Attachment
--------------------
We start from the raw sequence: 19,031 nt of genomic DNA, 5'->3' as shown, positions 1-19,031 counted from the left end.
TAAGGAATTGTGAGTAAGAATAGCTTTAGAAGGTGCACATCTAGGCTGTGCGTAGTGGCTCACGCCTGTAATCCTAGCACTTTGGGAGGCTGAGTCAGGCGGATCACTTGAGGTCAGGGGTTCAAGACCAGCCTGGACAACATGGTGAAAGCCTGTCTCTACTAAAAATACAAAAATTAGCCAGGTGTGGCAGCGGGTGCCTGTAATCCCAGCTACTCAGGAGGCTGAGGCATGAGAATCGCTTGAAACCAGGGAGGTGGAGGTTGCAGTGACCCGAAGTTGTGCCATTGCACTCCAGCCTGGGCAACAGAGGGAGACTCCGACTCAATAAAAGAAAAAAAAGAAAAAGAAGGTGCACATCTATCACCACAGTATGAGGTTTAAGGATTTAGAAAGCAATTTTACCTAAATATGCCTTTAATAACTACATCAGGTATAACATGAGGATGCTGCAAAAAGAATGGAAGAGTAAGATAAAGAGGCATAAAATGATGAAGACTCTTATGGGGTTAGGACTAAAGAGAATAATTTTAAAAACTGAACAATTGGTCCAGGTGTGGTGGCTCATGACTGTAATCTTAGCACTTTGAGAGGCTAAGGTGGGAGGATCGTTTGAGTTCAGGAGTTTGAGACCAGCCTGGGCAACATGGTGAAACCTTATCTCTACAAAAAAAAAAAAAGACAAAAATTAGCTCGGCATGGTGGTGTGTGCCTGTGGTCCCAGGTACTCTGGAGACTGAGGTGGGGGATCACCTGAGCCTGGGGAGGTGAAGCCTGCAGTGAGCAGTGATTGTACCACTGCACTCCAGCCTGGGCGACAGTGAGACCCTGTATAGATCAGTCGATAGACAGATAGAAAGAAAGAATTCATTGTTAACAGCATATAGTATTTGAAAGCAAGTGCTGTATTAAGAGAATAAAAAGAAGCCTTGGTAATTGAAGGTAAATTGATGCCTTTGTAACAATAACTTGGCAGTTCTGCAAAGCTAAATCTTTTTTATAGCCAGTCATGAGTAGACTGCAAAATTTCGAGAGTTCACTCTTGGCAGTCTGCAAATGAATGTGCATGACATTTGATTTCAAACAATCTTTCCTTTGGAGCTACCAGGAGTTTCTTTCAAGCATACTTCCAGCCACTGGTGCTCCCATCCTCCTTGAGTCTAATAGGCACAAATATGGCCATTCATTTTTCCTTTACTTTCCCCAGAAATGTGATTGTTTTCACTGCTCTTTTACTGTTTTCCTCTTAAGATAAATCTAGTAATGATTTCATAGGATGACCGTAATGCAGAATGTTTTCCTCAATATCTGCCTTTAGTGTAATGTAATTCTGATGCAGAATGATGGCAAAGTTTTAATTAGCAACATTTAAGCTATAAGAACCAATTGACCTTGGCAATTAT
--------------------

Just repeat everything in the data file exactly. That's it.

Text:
We start from the raw sequence: 19,031 nt of genomic DNA, 5'->3' as shown, positions 1-19,031 counted from the left end.
TAAGGAATTGTGAGTAAGAATAGCTTTAGAAGGTGCACATCTAGGCTGTGCGTAGTGGCTCACGCCTGTAATCCTAGCACTTTGGGAGGCTGAGTCAGGCGGATCACTTGAGGTCAGGGGTTCAAGACCAGCCTGGACAACATGGTGAAAGCCTGTCTCTACTAAAAATACAAAAATTAGCCAGGTGTGGCAGCGGGTGCCTGTAATCCCAGCTACTCAGGAGGCTGAGGCATGAGAATCGCTTGAAACCAGGGAGGTGGAGGTTGCAGTGACCCGAAGTTGTGCCATTGCACTCCAGCCTGGGCAACAGAGGGAGACTCCGACTCAATAAAAGAAAAAAAAGAAAAAGAAGGTGCACATCTATCACCACAGTATGAGGTTTAAGGATTTAGAAAGCAATTTTACCTAAATATGCCTTTAATAACTACATCAGGTATAACATGAGGATGCTGCAAAAAGAATGGAAGAGTAAGATAAAGAGGCATAAAATGATGAAGACTCTTATGGGGTTAGGACTAAAGAGAATAATTTTAAAAACTGAACAATTGGTCCAGGTGTGGTGGCTCATGACTGTAATCTTAGCACTTTGAGAGGCTAAGGTGGGAGGATCGTTTGAGTTCAGGAGTTTGAGACCAGCCTGGGCAACATGGTGAAACCTTATCTCTACAAAAAAAAAAAAAGACAAAAATTAGCTCGGCATGGTGGTGTGTGCCTGTGGTCCCAGGTACTCTGGAGACTGAGGTGGGGGATCACCTGAGCCTGGGGAGGTGAAGCCTGCAGTGAGCAGTGATTGTACCACTGCACTCCAGCCTGGGCGACAGTGAGACCCTGTATAGATCAGTCGATAGACAGATAGAAAGAAAGAATTCATTGTTAACAGCATATAGTATTTGAAAGCAAGTGCTGTATTAAGAGAATAAAAAGAAGCCTTGGTAATTGAAGGTAAATTGATGCCTTTGTAACAATAACTTGGCAGTTCTGCAAAGCTAAATCTTTTTTATAGCCAGTCATGAGTAGACTGCAAAATTTCGAGAGTTCACTCTTGGCAGTCTGCAAATGAATGTGCATGACATTTGATTTCAAACAATCTTTCCTTTGGAGCTACCAGGAGTTTCTTTCAAGCATACTTCCAGCCACTGGTGCTCCCATCCTCCTTGAGTCTAATAGGCACAAATATGGCCATTCATTTTTCCTTTACTTTCCCCAGAAATGTGATTGTTTTCACTGCTCTTTTACTGTTTTCCTCTTAAGATAAATCTAGTAATGATTTCATAGGATGACCGTAATGCAGAATGTTTTCCTCAATATCTGCCTTTAGTGTAATGTAATTCTGATGCAGAATGATGGCAAAGTTTTAATTAGCAACATTTAAGCTATAAGAACCAATTGACCTTGGCAATTAT